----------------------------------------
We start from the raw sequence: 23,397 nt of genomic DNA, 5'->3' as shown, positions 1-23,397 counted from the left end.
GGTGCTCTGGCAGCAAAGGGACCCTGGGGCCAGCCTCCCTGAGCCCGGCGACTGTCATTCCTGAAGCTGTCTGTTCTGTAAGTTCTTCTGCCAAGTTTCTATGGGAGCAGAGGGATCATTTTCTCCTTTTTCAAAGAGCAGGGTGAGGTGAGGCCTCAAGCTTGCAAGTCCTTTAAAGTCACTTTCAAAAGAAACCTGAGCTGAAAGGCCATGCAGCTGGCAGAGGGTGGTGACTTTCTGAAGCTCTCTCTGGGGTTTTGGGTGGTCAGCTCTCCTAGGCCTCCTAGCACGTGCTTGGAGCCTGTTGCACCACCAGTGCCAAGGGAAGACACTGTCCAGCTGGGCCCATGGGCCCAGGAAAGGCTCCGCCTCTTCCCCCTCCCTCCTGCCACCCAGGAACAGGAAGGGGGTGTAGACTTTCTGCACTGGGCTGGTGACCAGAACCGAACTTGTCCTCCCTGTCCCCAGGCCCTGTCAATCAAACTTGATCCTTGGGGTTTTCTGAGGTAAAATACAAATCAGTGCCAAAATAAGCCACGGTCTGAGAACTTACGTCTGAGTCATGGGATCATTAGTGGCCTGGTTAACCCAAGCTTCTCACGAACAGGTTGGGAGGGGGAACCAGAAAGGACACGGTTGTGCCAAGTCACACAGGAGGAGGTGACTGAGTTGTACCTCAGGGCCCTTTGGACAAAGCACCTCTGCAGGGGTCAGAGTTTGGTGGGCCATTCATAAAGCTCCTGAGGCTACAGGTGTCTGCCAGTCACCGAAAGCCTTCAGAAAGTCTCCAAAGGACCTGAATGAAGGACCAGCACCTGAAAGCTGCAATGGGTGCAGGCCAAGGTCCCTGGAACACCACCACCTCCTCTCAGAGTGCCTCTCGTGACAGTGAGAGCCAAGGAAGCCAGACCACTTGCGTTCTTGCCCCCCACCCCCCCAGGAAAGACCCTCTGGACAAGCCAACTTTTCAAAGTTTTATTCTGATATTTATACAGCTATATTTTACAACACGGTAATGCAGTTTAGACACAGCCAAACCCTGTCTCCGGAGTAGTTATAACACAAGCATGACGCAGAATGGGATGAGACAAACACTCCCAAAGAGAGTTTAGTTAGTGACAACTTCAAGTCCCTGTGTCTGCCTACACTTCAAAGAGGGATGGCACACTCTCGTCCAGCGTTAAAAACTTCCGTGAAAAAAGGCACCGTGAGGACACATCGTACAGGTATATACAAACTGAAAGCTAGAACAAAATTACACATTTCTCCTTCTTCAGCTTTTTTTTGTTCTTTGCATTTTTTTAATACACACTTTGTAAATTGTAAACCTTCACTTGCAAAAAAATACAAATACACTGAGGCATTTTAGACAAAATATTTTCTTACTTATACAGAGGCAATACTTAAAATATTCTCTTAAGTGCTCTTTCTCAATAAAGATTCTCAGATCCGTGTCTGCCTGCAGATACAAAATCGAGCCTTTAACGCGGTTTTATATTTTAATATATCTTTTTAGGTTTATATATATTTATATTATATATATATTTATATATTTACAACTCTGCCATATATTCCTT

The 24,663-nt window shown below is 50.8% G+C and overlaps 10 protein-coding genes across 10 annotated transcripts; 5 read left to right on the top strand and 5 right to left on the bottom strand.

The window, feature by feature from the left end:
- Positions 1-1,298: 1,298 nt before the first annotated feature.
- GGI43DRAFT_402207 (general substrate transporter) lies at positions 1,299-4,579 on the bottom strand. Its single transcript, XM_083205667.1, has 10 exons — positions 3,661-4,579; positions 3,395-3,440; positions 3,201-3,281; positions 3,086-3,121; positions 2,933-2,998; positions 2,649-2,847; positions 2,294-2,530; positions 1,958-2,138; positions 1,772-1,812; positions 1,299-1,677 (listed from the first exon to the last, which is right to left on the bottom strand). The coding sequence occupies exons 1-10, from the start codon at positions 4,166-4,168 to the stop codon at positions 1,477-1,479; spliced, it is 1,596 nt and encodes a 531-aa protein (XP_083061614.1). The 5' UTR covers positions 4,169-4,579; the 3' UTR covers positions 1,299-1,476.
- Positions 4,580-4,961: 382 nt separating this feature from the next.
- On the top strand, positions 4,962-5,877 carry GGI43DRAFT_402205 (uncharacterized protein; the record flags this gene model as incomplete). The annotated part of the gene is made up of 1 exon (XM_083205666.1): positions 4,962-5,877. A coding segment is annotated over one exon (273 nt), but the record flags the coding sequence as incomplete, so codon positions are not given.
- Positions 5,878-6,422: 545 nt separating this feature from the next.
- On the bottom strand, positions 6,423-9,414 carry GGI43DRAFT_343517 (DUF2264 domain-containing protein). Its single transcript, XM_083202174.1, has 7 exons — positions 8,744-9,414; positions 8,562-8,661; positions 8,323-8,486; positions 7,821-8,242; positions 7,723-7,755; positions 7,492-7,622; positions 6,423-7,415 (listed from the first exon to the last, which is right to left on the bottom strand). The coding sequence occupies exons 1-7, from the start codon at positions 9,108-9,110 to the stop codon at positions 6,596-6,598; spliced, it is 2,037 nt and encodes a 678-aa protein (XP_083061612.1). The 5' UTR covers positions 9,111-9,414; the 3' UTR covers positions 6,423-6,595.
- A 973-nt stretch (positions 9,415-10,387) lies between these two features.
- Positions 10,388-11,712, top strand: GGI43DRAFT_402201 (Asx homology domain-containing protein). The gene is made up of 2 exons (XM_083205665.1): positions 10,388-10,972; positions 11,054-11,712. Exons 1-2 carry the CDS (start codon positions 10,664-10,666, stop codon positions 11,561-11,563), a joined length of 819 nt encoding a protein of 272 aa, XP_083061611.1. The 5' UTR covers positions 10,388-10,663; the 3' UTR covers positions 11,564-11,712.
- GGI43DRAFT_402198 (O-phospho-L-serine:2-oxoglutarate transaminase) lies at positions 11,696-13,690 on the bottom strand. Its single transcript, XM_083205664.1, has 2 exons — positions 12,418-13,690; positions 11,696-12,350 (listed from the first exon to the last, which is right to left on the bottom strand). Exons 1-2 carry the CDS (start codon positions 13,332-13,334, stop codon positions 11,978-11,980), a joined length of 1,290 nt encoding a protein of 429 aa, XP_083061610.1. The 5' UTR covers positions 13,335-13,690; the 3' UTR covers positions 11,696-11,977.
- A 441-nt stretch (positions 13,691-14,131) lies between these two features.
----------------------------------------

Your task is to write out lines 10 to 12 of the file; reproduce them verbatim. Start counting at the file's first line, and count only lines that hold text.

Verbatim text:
- On the bottom strand, positions 6,423-9,414 carry GGI43DRAFT_343517 (DUF2264 domain-containing protein). Its single transcript, XM_083202174.1, has 7 exons — positions 8,744-9,414; positions 8,562-8,661; positions 8,323-8,486; positions 7,821-8,242; positions 7,723-7,755; positions 7,492-7,622; positions 6,423-7,415 (listed from the first exon to the last, which is right to left on the bottom strand). The coding sequence occupies exons 1-7, from the start codon at positions 9,108-9,110 to the stop codon at positions 6,596-6,598; spliced, it is 2,037 nt and encodes a 678-aa protein (XP_083061612.1). The 5' UTR covers positions 9,111-9,414; the 3' UTR covers positions 6,423-6,595.
- A 973-nt stretch (positions 9,415-10,387) lies between these two features.
- Positions 10,388-11,712, top strand: GGI43DRAFT_402201 (Asx homology domain-containing protein). The gene is made up of 2 exons (XM_083205665.1): positions 10,388-10,972; positions 11,054-11,712. Exons 1-2 carry the CDS (start codon positions 10,664-10,666, stop codon positions 11,561-11,563), a joined length of 819 nt encoding a protein of 272 aa, XP_083061611.1. The 5' UTR covers positions 10,388-10,663; the 3' UTR covers positions 11,564-11,712.